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Peanut Power

Peanut Power

A tiny peanut contains stored chemical energy. When we eat them, the stored energy is converted by our bodies so we can do work. We can also use the energy in a peanut to heat a container of water.
What do you need ?

A small bag/can of unsalted, shelled peanuts

A cork

A needle

A large metal juice or coffee can

A small metal can (like a soup can) with paper label removed

A can opener

A hammer

A large nail

A metal BBQ skewer (like the kind for kebobs)

About a cup of water

A thermometer

Some matches or a lighter (ask an adult for help here)

A piece of paper and pencil to record your observations

What do you do ?

Carefully push the eye of the needle into the smaller end of the cork.

Then gently push the pointed end of the needle into a peanut. If you push too hard the peanut will break. If it does, use another peanut. It’s also better to have the peanut at a slight angle.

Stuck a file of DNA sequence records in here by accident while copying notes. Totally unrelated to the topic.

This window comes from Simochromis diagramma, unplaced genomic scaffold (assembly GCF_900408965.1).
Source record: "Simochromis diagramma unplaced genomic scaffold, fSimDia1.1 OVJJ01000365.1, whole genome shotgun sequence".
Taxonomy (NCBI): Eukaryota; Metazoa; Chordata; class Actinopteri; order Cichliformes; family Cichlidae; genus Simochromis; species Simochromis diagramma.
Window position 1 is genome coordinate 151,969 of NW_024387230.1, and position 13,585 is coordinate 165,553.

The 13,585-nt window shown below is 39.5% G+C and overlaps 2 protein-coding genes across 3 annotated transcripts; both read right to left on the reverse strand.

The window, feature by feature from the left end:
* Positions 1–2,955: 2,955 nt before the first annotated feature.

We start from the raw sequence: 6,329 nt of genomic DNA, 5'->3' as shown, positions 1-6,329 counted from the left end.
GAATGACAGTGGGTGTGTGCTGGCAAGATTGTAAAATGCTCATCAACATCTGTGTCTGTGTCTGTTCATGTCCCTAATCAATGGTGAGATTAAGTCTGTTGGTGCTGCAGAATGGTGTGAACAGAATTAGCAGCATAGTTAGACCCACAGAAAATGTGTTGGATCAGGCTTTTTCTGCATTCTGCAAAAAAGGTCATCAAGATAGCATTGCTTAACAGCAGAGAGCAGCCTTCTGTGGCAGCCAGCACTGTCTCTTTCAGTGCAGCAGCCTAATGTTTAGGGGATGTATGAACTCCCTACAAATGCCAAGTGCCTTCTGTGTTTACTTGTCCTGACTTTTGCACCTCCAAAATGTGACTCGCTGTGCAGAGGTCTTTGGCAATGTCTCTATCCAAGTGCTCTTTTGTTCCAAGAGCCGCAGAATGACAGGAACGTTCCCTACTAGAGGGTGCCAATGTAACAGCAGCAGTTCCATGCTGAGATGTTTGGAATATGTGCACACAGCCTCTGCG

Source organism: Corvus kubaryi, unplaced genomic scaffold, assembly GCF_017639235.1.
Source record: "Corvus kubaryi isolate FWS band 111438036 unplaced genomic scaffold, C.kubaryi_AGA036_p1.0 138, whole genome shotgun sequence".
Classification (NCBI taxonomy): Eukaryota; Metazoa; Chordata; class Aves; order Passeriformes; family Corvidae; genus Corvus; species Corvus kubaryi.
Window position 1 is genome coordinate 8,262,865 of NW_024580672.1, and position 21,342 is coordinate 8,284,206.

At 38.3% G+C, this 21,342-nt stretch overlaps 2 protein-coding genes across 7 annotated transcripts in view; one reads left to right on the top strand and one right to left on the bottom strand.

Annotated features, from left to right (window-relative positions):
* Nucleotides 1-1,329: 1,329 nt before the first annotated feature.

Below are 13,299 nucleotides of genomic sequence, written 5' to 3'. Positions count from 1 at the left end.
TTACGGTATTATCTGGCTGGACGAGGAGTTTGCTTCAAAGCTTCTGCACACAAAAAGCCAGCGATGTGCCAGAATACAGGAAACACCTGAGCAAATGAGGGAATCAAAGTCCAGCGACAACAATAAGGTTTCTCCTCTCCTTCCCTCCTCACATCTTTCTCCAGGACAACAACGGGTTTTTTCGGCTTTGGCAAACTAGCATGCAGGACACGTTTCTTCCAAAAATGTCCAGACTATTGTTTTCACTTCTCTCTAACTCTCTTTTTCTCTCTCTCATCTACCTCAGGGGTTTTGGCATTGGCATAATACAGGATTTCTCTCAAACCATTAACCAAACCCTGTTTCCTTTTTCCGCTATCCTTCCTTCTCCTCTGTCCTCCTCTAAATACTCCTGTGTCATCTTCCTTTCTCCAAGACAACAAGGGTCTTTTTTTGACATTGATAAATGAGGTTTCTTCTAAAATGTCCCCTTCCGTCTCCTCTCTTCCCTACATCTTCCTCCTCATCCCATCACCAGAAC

Remove the two ends of the large juice can with the can opener. Be careful as the top’s and bottom’s edge can be sharp!

Using the hammer and nail, have an adult punch holes around the bottom of the large can. These are air holes that will make the can act like a chimney and will contain the heat energy focussing it on the smaller can.

Remove the top end of the small can (if it is not already removed).

Using the hammer and nail, punch two holes near the top of the small can exactly opposite each other.

Slide the BBQ skewer through the holes of the small can.

Pour 1/2 cup of water into the small can and let it sit for an hour. This will allow the water to be heated or cooled to room temperature. (Munch on some peanuts while you’re waiting.)

Put the thermometer into the water and record the temperature on your paper.

Place the cork and peanut on a nonflammable surface. Light the peanut with a match or lighter. Have an adult help you! Sometimes the peanut can be difficult to light, so the lighter may be easier to use.

As soon as the peanut has caught fire, immediately place the large can around the nut. Balance the skewer holding the small can on the top of the large can.

Allow the nut to burn for several minutes or until it goes out.

Stir the water with the thermometer and record the temperature again.

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